This audio was created using Microsoft Azure Speech Services
You might remember that I blogged recently about a workshop we ran at our Kolding Solutions Center (see “24 Hours Putting the Internet of Things Under the Microscope”) to promote some objective conversations about the IoT and our software solutions, especially as they relate to the data center industry. Part of our objective was to see what lessons we could learn from other industries through the lenses of entrepreneurs and technologists, scientists and business consultants.
Thomas Marschall, an independent advisor working in Technology, M&A, Investments and Exits has well rounded experience when it comes to the way that businesses connect to their customers. He’s an expert in understanding whether that connection is made. It seemed appropriate for him to comment on some of the ideas that we were kicking around concerning the appification of software offers.
Today of-course, there’s an app for everything. According to Nielsen research, apps have transformed from novelty to an essential part of the smartphone experience. However, despite a heavy increase in the number of apps, the number which individuals actually use in a month has stayed relatively flat over the last few years. However, time committed to those that get actively used is increasing, so it pays to be popular. And games and gamification can help.
“If you want to stand out, if you believe that many vendors will come with similar apps, then doing something different is imperative… You need to do something that steals some time from your guy – your customer. Perhaps you should consider gamification… Your customer might actually look forward to scoring on your app every morning!” Says Thomas Marschall.
Not so very long ago, gamification was being touted as a method to increase engagement with external and internal audiences. However, the analyst Gartner estimated that by 2014 80 percent of gamified applications in the enterprise would fail to meet their respective business objectives, the primary culprit of all those failures being bad design.
Thomas Marschall seems to be pretty much in agreement with the need to ensure it fits with the audience: “I think that gamification is something that’s worth considering, especially if you’re looking at an audience of not particularly IT-savvy people, who maybe don’t enjoy IT. You don’t want people to have this as a chore. You want them to enjoy this. If you can achieve this, I think it’s a great benefit.”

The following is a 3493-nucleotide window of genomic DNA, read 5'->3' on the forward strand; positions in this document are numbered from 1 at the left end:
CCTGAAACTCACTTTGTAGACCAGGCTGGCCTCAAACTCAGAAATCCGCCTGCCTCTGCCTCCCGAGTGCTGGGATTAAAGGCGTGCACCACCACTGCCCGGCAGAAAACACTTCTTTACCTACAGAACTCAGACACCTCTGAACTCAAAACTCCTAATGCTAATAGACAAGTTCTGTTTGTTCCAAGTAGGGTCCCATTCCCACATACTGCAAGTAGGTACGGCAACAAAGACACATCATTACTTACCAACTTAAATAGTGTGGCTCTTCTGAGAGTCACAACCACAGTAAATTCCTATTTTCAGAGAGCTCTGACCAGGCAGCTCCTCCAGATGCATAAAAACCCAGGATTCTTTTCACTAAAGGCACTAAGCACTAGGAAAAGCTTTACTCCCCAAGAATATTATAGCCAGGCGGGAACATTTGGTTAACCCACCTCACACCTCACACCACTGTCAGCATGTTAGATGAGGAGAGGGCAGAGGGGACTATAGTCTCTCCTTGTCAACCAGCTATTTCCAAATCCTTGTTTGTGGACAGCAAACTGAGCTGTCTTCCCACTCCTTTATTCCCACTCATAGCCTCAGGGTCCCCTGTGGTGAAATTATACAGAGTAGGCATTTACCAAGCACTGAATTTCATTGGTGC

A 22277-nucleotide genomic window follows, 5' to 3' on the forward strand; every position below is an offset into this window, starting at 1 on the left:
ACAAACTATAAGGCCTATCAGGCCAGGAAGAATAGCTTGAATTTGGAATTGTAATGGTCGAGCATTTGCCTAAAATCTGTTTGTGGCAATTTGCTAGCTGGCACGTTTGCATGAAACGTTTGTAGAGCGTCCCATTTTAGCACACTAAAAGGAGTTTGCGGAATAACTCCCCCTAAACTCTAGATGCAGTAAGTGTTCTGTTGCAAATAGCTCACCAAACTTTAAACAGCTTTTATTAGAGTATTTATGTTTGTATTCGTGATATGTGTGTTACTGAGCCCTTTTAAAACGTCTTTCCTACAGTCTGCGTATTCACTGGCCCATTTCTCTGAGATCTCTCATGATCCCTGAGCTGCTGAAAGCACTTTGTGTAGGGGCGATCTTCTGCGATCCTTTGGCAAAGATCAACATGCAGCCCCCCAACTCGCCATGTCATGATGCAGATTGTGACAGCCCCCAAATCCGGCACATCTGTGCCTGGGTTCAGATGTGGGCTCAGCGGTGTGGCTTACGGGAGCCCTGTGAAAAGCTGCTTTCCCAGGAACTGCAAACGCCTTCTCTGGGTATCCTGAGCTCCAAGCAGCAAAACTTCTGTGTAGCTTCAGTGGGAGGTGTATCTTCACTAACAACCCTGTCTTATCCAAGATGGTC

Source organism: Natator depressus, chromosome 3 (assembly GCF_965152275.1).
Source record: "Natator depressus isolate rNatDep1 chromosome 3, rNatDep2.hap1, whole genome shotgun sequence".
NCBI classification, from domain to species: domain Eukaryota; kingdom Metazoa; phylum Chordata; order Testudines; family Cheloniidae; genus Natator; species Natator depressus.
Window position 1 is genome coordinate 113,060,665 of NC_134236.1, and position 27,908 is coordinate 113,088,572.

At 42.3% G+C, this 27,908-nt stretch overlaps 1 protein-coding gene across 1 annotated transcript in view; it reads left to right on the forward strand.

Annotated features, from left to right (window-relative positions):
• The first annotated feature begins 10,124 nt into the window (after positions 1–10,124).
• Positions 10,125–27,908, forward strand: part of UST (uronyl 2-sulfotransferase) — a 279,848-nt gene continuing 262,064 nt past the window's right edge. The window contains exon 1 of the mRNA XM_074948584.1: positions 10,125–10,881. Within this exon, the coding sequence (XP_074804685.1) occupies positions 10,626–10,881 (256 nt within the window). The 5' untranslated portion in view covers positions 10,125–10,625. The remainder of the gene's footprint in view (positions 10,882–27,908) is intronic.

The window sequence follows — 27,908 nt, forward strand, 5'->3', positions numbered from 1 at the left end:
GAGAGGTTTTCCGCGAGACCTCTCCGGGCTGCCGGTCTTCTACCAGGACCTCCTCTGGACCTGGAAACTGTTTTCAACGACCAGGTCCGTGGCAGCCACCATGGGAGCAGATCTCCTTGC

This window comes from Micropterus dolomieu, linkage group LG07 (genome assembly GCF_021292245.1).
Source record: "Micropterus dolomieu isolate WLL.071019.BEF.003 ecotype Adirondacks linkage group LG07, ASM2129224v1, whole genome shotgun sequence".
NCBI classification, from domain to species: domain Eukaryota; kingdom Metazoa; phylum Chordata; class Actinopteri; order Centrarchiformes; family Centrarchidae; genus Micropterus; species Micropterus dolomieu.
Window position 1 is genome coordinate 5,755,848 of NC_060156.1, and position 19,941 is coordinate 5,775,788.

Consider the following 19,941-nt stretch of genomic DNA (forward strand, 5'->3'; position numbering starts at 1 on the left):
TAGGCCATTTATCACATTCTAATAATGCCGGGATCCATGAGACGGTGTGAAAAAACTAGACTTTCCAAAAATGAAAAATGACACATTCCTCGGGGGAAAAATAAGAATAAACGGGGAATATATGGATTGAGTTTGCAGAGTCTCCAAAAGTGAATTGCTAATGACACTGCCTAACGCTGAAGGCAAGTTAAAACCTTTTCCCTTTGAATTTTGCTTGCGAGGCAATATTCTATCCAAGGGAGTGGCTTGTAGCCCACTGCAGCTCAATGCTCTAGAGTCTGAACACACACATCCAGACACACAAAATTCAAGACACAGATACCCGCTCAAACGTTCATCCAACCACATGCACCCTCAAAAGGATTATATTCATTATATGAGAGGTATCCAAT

And both he and the group he was working with were firm about the idea of keeping focussed in terms of ambitions. “The recommendation from our group would be to start small,” said Marschall. “…You try to identify some little things you want to accomplish, and be successful at that; get the attention of your customer through that success, we think that could be a winning formula. Rather than trying to eat the whole elephant there and then.”
We talked a little bit about the security implications of sharing data in order to create rankings, dashboards and even scoreboards for a gamified community. Thomas is an expert in security matters! I have to say, cyber security is something that’s been central to a lot of my recent customer conversations and blogs too.
“I come from the security business,” Thomas says. “One of the issues about the security business is that everybody says they’re more secure than the next company. So the customer has no clue, he cannot compare on any scale, it’s like comparing apples with pears. It’s very important when you sell security to be tangible and in a way that can be understood. Because otherwise you can get caught up in a spiral where everybody says they’re more secure. All of a sudden everyone is the most secure!
“In that respect, there were thoughts about providing an independent security audit where you employed a friendly hacking service. You could offer to the customer shall we just check the system? Maybe you would say we found five holes, but our system can actually handle that. That would be a very tangible approach to security.”
Moving forward it seems that usernames and passwords will play a less important role in an increasingly connected and data productive world: “I think we’ll see many more biometric security systems coming into play, so you’ll have eye-based biometrics, then voice, and gestures and facial recognition. And you can actually merge many of them together to develop biometric profiling based upon several metrics. But systems can only be so secure, because they also have to be convenient to use… I think we’ll see an increase in security, but we’ll also see an increase in convenience – and risk sharing will be central to that,” concludes Marschall.